Pittsburgh Penguins: Is Signing Arron Asham Really a Bad Thing?

Don AndrascikContributor IAugust 21, 2010

PHILADELPHIA - DECEMBER 17:  Mike Rupp #17 of the Pittsburgh Penguins battles Arron Asham #45 of the Philadelphia Flyers on December 17, 2009 at Wachovia Center in Philadelphia, Pennsylvania. The Penguins defeated the Flyers 3-2 after a shootout.  (Photo by Jim McIsaac/Getty Images)
Jim McIsaac/Getty Images

The Pittsburgh Penguins dipped into the free agent market yesterday and recruited the services of Arron Asham for the upcoming season. Asham signed a one-year deal with the Pens for 700K.

The question most Pens’ fans are asking about this signing is why. To some, this move is highly suspect. Fans obviously see that the most glaring hole in the Pens’ lineup is the lack of a top 6 winger to provide secondary scoring.

So it begs the question, what is Penguins GM Ray Shero thinking here? Shouldn’t the priority have been to acquire someone who could provide 20-30 goals this season? It seems Shero has a new vision for the 2010-2011 Pittsburgh Penguins roster and it starts with adding more grit.

When analyzing the Pens’ performance last season, outside of the defense being the most problematic, another weakness was the lack of toughness and not committing to defensive responsibilities from the forwards. 

Some forwards took a passive approach to the game and let things happen as opposed to making things happen. 

Asham is the type of forward who will make things happen and be responsible defensively. He is a gritty forward with good hands, a little bit of speed and he will be a welcomed veteran presence to the team.

Remember, he just went to the finals with the Flyers last season and the road they took to get there was not an easy one. His experiences will be good addition to the Pens locker room.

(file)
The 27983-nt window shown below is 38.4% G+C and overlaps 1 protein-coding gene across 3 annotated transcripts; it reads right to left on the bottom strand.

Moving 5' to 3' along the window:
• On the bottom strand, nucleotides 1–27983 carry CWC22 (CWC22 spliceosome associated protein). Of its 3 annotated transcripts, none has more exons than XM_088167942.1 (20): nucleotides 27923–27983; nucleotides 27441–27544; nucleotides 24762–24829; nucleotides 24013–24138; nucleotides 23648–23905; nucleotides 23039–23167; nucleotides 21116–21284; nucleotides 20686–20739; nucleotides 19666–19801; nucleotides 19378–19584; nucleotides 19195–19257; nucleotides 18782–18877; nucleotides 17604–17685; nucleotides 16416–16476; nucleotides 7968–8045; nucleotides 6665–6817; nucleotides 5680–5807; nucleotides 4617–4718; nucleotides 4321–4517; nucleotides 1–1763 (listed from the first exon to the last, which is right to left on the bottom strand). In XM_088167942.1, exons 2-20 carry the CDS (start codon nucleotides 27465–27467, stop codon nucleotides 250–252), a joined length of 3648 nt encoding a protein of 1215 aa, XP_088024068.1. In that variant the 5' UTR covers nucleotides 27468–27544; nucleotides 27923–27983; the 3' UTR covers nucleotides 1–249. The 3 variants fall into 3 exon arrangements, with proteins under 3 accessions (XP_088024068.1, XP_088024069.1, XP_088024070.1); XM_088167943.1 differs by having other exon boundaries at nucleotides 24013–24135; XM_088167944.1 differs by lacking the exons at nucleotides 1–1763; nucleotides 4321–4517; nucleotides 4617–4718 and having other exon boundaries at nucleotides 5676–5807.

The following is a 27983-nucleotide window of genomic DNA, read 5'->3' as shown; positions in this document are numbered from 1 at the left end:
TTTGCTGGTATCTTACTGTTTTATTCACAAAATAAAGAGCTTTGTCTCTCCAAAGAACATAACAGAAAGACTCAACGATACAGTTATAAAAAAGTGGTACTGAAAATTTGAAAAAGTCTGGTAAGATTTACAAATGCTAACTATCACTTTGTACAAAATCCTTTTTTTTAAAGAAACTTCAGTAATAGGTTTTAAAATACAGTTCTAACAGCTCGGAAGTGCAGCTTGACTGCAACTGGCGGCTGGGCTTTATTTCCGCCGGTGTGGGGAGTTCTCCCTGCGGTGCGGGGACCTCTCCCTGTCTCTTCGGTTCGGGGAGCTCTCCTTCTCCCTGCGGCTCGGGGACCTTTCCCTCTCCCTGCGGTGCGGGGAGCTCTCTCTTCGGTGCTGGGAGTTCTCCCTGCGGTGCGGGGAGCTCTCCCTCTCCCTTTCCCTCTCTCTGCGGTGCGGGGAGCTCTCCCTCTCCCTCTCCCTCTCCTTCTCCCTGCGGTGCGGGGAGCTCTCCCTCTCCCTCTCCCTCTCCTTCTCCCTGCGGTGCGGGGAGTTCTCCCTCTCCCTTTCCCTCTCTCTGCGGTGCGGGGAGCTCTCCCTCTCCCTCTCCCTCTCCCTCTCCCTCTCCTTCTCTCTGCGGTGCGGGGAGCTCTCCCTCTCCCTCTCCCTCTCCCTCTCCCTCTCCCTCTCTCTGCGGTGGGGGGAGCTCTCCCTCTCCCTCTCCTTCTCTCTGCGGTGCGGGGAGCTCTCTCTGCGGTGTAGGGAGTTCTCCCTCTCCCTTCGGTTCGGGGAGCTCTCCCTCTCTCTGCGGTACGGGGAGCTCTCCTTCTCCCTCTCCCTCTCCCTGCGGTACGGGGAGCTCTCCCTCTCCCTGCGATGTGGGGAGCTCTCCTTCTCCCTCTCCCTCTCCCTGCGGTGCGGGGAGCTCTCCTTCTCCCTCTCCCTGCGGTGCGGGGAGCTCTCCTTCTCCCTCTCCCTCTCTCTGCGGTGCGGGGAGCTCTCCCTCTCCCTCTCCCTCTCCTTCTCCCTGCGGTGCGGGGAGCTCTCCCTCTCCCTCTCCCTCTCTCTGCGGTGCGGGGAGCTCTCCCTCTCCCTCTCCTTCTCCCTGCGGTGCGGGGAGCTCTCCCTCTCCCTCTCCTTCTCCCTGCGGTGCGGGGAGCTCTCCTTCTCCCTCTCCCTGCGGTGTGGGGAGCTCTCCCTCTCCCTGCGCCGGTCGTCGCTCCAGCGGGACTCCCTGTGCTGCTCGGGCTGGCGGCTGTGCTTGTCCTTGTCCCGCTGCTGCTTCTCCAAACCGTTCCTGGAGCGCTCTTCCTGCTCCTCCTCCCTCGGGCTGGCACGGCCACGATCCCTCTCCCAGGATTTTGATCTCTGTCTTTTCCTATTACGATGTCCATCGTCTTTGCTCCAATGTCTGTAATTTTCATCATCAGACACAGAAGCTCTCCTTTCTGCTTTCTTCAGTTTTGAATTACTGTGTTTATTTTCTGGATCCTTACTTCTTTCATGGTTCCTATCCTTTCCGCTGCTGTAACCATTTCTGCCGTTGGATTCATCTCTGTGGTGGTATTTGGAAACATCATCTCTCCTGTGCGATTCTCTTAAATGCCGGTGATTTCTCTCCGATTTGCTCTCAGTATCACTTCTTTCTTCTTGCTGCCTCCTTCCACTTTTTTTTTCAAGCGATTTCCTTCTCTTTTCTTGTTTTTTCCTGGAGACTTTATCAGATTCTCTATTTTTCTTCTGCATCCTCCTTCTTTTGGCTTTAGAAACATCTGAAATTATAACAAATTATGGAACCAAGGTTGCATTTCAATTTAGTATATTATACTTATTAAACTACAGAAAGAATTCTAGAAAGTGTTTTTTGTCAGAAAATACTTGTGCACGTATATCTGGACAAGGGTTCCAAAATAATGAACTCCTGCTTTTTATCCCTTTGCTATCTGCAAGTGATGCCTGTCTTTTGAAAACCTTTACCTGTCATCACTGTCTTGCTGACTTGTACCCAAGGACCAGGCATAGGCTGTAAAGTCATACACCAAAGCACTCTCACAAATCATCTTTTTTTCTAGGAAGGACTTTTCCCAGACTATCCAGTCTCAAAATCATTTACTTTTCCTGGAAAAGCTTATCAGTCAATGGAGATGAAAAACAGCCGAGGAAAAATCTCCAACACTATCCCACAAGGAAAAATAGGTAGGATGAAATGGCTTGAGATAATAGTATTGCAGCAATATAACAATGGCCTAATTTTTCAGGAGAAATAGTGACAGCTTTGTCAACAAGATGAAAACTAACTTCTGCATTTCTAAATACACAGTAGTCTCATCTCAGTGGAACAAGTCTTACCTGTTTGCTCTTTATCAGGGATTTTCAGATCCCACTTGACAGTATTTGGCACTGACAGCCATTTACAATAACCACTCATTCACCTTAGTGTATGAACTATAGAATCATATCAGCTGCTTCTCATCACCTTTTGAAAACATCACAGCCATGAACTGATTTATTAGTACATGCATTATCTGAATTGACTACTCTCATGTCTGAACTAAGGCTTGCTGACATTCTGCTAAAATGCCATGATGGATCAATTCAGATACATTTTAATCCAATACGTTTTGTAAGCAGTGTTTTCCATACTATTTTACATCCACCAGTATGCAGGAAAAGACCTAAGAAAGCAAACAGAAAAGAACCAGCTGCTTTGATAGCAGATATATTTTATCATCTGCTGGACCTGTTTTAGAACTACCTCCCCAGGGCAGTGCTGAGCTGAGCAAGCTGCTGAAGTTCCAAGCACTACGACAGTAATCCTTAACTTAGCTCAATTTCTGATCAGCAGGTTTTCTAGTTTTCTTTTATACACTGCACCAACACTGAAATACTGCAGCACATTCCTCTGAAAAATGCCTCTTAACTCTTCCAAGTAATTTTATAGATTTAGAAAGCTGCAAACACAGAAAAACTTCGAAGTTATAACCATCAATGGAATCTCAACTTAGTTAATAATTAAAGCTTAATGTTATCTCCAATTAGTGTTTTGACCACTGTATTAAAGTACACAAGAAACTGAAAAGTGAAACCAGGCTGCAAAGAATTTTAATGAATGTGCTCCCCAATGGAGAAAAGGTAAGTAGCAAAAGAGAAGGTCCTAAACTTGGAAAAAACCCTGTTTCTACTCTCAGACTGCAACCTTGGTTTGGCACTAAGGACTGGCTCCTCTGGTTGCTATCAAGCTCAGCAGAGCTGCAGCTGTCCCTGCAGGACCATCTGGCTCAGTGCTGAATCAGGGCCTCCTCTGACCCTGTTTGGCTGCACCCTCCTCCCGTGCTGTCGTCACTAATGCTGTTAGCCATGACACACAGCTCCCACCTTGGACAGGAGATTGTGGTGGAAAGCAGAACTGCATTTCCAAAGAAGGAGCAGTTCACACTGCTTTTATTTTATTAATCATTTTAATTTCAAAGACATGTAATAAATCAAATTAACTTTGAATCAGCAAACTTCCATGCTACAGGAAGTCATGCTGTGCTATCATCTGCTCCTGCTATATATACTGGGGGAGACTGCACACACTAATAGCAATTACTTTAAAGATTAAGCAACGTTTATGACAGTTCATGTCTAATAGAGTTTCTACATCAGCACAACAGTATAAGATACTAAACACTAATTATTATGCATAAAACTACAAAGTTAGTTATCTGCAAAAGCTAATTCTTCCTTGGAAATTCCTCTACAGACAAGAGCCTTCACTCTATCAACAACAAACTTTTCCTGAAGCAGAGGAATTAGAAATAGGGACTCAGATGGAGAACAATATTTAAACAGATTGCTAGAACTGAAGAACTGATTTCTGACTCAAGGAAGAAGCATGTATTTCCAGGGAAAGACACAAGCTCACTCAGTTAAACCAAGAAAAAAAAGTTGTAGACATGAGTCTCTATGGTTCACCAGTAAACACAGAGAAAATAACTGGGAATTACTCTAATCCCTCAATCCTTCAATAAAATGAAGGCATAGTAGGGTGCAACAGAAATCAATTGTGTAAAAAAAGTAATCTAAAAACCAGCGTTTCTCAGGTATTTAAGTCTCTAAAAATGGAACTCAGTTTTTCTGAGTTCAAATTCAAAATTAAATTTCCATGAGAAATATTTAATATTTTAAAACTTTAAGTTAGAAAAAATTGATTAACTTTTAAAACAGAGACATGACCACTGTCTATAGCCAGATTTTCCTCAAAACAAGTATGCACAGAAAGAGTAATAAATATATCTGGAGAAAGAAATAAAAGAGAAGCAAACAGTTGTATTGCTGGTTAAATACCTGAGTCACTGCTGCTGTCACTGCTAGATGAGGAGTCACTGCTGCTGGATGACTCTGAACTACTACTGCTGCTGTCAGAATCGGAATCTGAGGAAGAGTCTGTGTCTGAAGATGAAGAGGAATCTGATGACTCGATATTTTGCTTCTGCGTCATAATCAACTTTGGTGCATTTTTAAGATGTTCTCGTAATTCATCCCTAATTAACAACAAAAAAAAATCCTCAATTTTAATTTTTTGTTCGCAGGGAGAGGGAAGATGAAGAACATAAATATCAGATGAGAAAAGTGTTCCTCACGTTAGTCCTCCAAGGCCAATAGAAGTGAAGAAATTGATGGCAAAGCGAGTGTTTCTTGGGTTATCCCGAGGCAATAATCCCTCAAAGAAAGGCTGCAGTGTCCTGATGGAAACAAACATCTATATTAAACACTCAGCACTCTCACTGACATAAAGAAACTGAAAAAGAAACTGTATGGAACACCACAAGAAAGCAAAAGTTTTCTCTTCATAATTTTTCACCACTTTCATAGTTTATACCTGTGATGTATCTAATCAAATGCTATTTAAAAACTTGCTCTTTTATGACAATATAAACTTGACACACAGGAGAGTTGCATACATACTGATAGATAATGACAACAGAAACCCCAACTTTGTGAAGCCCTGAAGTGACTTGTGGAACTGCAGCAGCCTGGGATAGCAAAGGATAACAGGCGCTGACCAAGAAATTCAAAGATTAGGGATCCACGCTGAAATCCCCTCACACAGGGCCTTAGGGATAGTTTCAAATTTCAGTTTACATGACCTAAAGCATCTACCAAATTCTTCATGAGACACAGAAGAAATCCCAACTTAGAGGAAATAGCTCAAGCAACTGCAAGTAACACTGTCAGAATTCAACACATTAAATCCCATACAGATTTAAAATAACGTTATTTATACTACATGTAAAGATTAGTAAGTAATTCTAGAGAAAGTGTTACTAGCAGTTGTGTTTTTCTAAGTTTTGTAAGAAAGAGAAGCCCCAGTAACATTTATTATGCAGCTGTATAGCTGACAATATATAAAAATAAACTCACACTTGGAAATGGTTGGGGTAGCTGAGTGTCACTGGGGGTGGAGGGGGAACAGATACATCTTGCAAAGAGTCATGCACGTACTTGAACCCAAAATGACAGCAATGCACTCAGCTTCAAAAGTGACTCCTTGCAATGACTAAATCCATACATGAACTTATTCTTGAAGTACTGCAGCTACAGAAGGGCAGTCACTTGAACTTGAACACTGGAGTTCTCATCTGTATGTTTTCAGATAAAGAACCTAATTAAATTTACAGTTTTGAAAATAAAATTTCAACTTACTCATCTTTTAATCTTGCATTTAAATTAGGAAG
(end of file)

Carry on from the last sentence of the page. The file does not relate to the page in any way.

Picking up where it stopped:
Last season, Asham played in 72 games registering 24 (10-14-24) points and 126 penalty minutes for the Philadelphia Flyers. He also registered 7 (4-3-7) points and 10 penalty minutes in the post-season. 

These are pretty good numbers for a guy known more for his toughness rather than being capable of putting pucks in the net.

If there is one thing I’ve learned over the past few seasons it is this, don’t question the thought process of Ray Shero. There is always a method to his madness and this signing is a great example of that. 

It would appear that Shero is trying to find the right combination of skill and toughness for the lineup. Some might argue that the amount of toughness now outweighs the amount of skill, but is that the real issue here?

By adding Asham, Shero has brought in a forward that no team likes to face. Imagine what Asham and Cooke will look like on the third line. I bet a lot of NHL players teeth were chattering around the league at the thought of that.

I imagine Asham will be a part of the third line; he has the skills to be there. With the right center in place, the third line will be a very effective grinding line that could end up pumping in more goals than was originally expected. 

When Shero added defensemen Paul Martin and Zbynek Michalek on July 1st, he envisioned a defense that would support Fleury and lessen the amount of goals ending up in the back of their net. 

Asham will help to support that cause and give the bottom 6 forwards a more defensive role in every game and help to wear other teams down.

It is not known if there is another move up Shero’s sleeves or not this off-season. The argument can be made that with acquiring Asham there is now too much toughness. 

If this truly is the case then all signs point to Eric Godard being the odd man out. Honestly, who knows, no one is quite sure how the line configurations will play out until camp is underway.

If there is anything we can say it’s this, he’s not the 30-goal scorer most want to see added to the team, but he can play a big role and he will punish opposing teams.  Get ready to ring in the new strategy in the Pens game plan.

Punish the Opposition!


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